The 6-mile loop through Johnny Lang Canyon is a great introduction for folks interested in getting into off-trail desert hikes. I enjoyed this hike, but there are long stretches of exposure and trudging through the desert, so I wouldn’t recommend it on a hot day. Even in mild weather it’s a good idea to get an early start — the desert is at its best in early dawn hours.
Get started from the Quail Springs picnic area, located along Park Boulevard west of the Wonderland of Rocks. The trail begins by heading southwest towards a deep canyon nestled in the mountains. There is a faint social trail which starts at the runoff pavement located on the southern side of the parking lot. Aim for the second obvious canyon from the right, and forge ahead.
It’s always a good idea to carry a high quality map with you on any hike, but it’s especially important when doing any off-trail travel such as in this hike. The USGS Indian Cove 7.5 minute series quad is the map you’ll want for this hike.
0.75 miles from the trailhead the canyon opens back up into a series of broad valleys. There is no right or wrong way to go from here — the idea is that you want to cross over the low saddle and into the upper sections of Johnny Lang Canyon. The route I took followed the left most (southerly) wash at a notable confluence.
I found a series of small cairns leading up the wash and used them as a guide. A large rock pile marks the crest of the saddle overlooking Johnny Lang Canyon, 1.6 miles from the trailhead.
Follow any number of gullies to drop into the canyon proper. Once you’re in the wash the best part of the hike begins. Follow the sandy bottom as it curves northwest past diverse flora and beautiful geologic features.
After a mile, the canyon begins to open up and an old road is visible on your left (southern) side. Walk on the road for easier going, or stay in the canyon until it empties out at mile 4.1.
The final leg of the journey is a bit unglamorous (depending on how hot it is). Turn right to head east on Quail Springs Trail. This is a historic route and parallels Quail Wash all the way back to the parking lot. The sand is very soft and very deep, so prepare to get a good workout in over these 2 miles. Pay special attention when the trail crosses the wash, it can be hard to differentiate, but you want to maintain an easterly course back to your car.
This route is follows faint social trails but no established trail. Expect short 3rd class scrambles and moderate route finding. The canyon section has long stretches of deep, loose sand.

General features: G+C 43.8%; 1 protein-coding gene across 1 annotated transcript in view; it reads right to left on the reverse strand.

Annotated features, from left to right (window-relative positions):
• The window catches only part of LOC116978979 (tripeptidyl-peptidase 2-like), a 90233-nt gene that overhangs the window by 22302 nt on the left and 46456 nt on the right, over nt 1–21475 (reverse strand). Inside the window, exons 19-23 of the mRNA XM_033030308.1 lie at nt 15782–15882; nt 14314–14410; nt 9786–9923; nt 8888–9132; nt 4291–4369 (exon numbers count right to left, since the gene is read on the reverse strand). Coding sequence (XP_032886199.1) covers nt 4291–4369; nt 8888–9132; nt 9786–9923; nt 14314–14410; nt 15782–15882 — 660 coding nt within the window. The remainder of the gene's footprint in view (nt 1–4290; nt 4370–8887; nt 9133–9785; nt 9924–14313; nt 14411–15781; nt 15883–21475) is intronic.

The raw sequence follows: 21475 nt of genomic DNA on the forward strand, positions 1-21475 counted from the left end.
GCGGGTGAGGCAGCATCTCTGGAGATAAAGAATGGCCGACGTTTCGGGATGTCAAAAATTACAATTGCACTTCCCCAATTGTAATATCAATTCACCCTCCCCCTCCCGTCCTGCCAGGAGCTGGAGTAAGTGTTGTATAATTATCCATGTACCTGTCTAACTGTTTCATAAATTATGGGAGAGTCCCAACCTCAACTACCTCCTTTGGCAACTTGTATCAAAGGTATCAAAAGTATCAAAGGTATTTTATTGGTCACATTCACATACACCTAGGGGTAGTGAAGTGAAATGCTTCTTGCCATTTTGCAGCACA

Numerous first-come, first-served campgrounds are found a few miles east on Park Boulevard, including: Hidden Valley, Ryan, and Jumbo Rocks. Each of these sites is $15 per night and are equipped with pit toilets, picnic tables, fire rings, but NO WATER. Backcountry camping is free and easily accessible from the nearby Keys West backcountry board.
Turn north onto Highway 62 from I-10. Continue through Yucca Valley to the town of Joshua Tree, then turn right (south) onto Quail Springs Road at the stoplight. This road turns into Park Boulevard after 6 miles, then continue another 6 miles to the first large picnic area on your right (Quail Springs).
With recent wildfire damage and ongoing waves of COVID-19 infections and restrictions, National Forest, National Park, and other public land closures, restrictions, or social distancing guidelines may be in-effect.
If infection rates are on the rise, please do your best to remain local for your hikes. If you do travel, please be mindful of small gateway communities and avoid as much interaction as you can. Also remember to be extra prepared with supplies so you don't have to stop somewhere outside your local community for gas, food, or anything else.
Please be sure to contact the local land management agency BEFORE you head out, as these conditions are likely to change without enough notice for us to fully stay on top of them. Thanks, and stay safe!
Click here to read the current CDC guidelines for traveling during the COVID-19 pandemic.